Chapter 1. Introduction


The average software project -- any project, really -- covers a great many items of a similar nature: bug reports, functional requirements, wish-list requests, help requests, use cases, etc. A tool which could help track these issues automatically would be a great boon, and indeed many tools have sprung up to cover the defect-tracking angle; Gnats, Bugzilla, and others do a fine job.

Unfortunately, these tools, while very capable, can be extremely confusing to install, often requiring cooperation by the system administrator to set up a user account dedicated to the tool, edit files requiring root access, require a dedicated webserver or socket, etc. This prevents many excellent tools from being adopted by the casual software developer, because the conceptual entry fee is just too high.

Yaktrack aims to combat this by creating a small, simple, lightweight issue-tracking database. "Issues" here mean those items you'll be tracking (like bug reports or functional requirements). The issues are stored in a directory structure referred to as a repository -- essentially, just a directory tree with separate directories for the templates you'll be using and each type of issue.

Yaktrack defines issue types by using templates. Templates are simply regular ASCII files containing a description of the issues to be tracked in the format of an XML (Extensible Markup Language) Document Type Definition, with a few constraints. Yaktrack issues, for example, cannot contain repeating or optional groups of subelements, can only handle enumerated and textual attributes for elements, can only consist of one element per template, and must have an "#IMPLIED" attribute of the root element named "yaktrackid". And if all that was total gibberish to you, don't worry -- yaktrack templates are easier than they sound, and the stock distribution comes with several examples.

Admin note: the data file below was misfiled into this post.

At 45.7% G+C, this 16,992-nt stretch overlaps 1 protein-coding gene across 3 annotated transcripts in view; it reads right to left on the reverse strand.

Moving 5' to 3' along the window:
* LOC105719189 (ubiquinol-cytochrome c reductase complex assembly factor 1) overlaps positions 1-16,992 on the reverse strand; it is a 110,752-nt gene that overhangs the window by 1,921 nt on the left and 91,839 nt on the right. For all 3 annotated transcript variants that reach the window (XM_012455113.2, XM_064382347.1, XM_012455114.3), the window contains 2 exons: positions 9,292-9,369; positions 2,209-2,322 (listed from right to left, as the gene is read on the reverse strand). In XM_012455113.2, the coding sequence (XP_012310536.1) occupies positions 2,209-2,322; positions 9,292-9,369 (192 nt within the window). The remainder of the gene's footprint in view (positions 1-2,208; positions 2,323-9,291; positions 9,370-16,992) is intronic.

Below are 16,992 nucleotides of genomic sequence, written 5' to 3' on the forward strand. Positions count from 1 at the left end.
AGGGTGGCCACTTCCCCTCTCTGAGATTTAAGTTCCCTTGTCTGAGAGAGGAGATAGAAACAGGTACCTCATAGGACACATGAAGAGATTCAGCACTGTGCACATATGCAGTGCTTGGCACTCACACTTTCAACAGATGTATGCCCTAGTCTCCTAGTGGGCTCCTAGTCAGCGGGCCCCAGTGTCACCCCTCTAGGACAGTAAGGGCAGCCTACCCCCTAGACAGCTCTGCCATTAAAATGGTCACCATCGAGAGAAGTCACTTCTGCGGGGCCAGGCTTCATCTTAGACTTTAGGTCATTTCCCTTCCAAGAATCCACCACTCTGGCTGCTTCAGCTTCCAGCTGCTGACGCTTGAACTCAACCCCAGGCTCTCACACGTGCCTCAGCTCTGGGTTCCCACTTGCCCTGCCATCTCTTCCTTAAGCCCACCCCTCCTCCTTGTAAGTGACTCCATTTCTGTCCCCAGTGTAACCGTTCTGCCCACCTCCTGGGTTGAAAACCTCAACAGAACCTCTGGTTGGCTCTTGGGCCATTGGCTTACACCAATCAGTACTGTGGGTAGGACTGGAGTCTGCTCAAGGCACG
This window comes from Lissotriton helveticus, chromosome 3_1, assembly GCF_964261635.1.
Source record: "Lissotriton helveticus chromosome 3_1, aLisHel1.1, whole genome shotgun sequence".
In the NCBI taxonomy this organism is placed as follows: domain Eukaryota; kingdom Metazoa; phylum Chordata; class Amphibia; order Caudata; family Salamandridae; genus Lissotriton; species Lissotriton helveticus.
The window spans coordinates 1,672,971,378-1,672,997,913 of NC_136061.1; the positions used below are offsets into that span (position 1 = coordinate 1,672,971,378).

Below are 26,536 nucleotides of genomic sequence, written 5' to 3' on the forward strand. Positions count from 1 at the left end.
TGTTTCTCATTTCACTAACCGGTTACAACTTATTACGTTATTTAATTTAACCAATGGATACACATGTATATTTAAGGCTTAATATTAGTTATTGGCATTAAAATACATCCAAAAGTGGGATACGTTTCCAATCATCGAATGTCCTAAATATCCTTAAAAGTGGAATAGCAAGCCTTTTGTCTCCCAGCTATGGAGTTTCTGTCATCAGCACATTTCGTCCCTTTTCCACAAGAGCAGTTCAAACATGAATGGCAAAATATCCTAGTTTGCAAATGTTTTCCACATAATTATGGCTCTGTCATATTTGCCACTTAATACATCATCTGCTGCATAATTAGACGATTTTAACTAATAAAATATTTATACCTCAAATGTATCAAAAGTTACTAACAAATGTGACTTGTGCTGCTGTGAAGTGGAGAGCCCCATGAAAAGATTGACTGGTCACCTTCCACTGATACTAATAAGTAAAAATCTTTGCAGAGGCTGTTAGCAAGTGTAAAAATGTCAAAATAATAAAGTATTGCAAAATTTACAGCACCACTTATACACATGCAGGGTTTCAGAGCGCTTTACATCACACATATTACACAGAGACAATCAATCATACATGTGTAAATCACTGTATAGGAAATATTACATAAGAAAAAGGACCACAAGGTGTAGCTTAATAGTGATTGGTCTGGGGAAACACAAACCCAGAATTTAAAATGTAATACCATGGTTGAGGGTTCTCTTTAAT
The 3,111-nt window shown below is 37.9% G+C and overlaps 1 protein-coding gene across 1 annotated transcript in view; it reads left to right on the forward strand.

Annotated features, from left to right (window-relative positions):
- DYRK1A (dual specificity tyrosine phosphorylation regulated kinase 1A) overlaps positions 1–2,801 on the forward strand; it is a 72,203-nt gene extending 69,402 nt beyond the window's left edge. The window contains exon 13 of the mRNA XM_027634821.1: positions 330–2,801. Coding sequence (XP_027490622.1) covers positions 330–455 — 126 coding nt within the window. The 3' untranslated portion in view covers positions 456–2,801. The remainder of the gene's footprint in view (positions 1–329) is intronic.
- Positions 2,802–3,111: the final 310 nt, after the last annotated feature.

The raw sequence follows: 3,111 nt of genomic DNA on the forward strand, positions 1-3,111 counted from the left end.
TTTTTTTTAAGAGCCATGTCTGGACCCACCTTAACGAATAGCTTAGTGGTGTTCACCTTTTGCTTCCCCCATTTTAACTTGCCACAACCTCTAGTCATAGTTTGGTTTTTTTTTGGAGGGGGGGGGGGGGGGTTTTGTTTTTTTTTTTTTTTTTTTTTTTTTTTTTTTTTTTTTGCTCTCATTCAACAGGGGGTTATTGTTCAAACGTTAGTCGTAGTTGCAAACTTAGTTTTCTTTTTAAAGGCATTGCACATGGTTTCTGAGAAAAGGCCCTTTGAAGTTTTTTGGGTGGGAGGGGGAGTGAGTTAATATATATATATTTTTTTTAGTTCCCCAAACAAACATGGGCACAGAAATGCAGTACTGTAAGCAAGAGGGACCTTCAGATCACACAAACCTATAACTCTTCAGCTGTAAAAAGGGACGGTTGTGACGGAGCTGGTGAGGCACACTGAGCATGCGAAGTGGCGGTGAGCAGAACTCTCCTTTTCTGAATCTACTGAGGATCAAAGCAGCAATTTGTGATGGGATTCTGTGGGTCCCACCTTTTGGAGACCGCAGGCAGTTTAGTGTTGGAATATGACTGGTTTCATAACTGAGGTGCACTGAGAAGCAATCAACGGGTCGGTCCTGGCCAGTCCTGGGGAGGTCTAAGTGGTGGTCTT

Yaktrack offers three different interfaces to the repository backend:

Command-line tools. The average software developer under Linux is comfortable with command-line tools, and as such, yaktrack's primary interface is through the command line. Like CVS, the yaktrack command-line tools are hierarchical, meaning that you'll type yaktrack file to file a new report, or yaktrack cat to list a report. At each level, if you type an incomplete or invalid command, the software will let you know and provide a brief synopsis of the tool.

Email gateway. While access to databases and commands via email is becoming rarer, it's still a potentially valuable way to do business. Yaktrack provides an email gateway pipe which, when fed RFC 822-style email messages, treats the subject line as a command line and the body of the message as a submitted file, allowing you to perform many command-line tasks (listing issues, submitting issues, querying, etc.) via email.

CGI gateway. The idea of setting up a CGI gateway for bug-tracking or help-desk requests is getting very popular. Yaktrack provides a suite of CGI scripts which allow you to do just that, taking HTML templates and modifying them as necessary to allow almost any yaktrack activity via the web. The simple HTML templates can be easily modified to provide a custom look and feel to your site, and if you are allowed to run CGI scripts in your own user account, you should be able to set up a yaktrack database in short order.